Making faster computers means making
smaller circuits in order to shorten the paths electrons follow. The
smallest transistor possible would let only one electron pass through at a
time, and could lead to computers that are much faster and require much
less power than today’s models.
Researchers in Sweden and Denmark
have found a way to use carbon nanotubes as electronic leads that connect
a circuit with a tiny particle of gold to form a single-electron
The researchers’ transistor is a first step towards
single-electron devices that would measure a mere 3 or 4 nanometers, or
about as wide as 30 to 40 hydrogen atoms end to end. Single-electron
transistors have to be this small in order to work at room temperature.
Manipulation of such tiny objects is a delicate process. The
researchers managed to position a carbon nanotube between two electrodes
using an atomic-force microscope (AFM) tip. Then they used the tip to cut
the nanotube -- a rolled-up sheet of carbon atoms -- into two sections,
"each section still in contact with its respective electrode," said Lars
Samuelson, a professor of Solid State Physics and Head of the Nanometer
Structure Consortium at Lund University. Next, the researchers made the
nanotube halves parallel, and deposited a 7-nanometer gold nanoparticle
The researchers then adjusted the temperature. They
found that cooling the device below 200 degrees Kelvin, or -73 degrees
Celsius, makes it an ideal single-electron transistor, said Samuelson.
The researchers next plan to use smaller nanoparticles to make a
device that will operate at room temperature, said Samuelson.
is good work, said Zhen Yao, an assistant professor of physics at the
University of Texas at Austin. "This approach opens up [ways] to
systematically study the electronic properties of individual nanoparticles
--metallic, semiconducting, magnetic, or superconducting -- as a function
of their sizes," he said.
This type of systematic study is crucial
to testing nanoparticles for various applications but has been lacking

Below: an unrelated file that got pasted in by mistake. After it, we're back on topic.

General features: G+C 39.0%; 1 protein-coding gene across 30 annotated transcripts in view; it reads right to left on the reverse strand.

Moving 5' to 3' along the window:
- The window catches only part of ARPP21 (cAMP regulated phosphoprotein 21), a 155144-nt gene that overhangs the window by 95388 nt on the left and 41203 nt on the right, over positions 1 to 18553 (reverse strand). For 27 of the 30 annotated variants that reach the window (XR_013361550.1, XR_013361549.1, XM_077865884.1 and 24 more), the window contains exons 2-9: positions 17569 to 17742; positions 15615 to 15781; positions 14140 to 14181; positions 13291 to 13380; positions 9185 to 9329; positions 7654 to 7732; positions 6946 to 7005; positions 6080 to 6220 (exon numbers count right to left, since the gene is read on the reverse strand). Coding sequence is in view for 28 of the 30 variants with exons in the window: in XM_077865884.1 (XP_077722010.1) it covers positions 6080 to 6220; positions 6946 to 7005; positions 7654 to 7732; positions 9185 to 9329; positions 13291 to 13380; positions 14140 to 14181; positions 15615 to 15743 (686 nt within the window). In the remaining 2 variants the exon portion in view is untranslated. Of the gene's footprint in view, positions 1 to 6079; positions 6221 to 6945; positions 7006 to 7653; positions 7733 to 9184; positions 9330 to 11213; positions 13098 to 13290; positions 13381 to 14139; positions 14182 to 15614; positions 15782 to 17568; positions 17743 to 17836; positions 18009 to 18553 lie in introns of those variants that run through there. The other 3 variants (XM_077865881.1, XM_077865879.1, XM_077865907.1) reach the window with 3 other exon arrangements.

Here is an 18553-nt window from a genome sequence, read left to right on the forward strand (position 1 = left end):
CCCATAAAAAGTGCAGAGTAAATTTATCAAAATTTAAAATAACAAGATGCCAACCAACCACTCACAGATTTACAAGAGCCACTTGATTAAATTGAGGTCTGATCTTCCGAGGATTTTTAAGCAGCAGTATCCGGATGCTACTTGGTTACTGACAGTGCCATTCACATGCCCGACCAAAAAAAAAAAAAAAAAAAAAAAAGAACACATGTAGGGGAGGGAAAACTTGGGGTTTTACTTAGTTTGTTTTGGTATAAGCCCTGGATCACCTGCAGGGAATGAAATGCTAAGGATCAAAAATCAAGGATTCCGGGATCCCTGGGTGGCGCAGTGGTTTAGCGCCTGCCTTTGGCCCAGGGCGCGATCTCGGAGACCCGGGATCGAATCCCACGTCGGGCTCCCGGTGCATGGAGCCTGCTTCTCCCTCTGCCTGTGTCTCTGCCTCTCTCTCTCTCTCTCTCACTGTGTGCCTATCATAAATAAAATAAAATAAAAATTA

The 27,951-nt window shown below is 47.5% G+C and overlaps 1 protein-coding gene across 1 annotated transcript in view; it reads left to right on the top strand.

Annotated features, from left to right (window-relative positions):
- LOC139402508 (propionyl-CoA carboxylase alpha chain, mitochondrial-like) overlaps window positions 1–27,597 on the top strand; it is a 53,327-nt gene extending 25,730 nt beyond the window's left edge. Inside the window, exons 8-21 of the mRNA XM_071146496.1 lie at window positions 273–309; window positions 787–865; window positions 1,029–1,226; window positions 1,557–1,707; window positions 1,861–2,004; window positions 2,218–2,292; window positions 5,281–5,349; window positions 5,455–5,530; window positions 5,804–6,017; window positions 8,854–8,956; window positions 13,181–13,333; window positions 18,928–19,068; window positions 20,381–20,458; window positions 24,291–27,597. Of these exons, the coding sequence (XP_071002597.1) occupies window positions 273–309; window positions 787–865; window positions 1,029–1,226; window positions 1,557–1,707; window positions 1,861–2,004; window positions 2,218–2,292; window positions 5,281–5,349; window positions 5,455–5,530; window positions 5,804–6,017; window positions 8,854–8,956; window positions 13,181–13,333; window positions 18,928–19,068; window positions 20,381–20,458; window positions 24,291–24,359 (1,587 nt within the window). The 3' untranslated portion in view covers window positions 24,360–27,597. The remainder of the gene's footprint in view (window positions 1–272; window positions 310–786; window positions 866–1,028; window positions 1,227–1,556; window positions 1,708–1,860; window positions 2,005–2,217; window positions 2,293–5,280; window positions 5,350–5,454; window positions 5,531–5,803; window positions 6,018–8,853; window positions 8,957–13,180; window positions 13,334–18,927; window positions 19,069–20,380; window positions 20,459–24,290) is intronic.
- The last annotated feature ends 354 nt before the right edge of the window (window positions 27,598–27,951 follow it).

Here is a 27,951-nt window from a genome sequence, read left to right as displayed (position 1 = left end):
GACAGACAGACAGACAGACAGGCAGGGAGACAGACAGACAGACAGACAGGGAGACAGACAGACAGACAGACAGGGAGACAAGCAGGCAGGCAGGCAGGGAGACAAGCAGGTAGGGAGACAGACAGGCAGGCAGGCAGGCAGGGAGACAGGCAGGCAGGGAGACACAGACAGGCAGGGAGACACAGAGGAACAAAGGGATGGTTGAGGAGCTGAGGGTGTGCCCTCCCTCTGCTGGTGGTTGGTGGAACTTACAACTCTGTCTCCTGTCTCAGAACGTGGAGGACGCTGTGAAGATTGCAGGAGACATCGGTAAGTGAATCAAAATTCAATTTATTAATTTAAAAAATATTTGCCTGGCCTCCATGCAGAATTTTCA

mainly because it is difficult to address individual nanoparticles, Yao
said. "They are typically 2 to 10 nanometers in diameter, which is beyond
the resolution of standard electron-beam lithography" processes used to
make experimental computer chips.
The method is useful for basic
science but probably not for practical applications, said Hongkun Park, an
assistant professor of Chemistry at Harvard University. AFM manipulation
is not a practical strategy to make commercial devices, because it can
only be used to make one device at a time, which is far too slow for
manufacturing, he said.
Samuelson’s research colleagues were Claes
Thelander, Martin H. Magnusson, and Knut Deppert at Lund University in
Sweden, and Per Rugaard Poulsen, Jesper Nygard, and Jorn Borggreen at the
Niels Bohr Institute at the University of Copenhagen, Denmark. They
published the research in the September 24, 2001 issue of the journal
Applied Physics Letters. The research was funded by the Swedish Foundation
for Strategic Research (SFF), The Swedish Research Council for Natural
Sciences and for Engineering Sciences, and the European Union (EU).
TRN Categories: Nanotechnology;
Story Type: News
Elements: Technical paper, "Gold Nanoparticle Single-Electron
Transistor With Carbon Nanotube Leads," Applied Physics Letters, September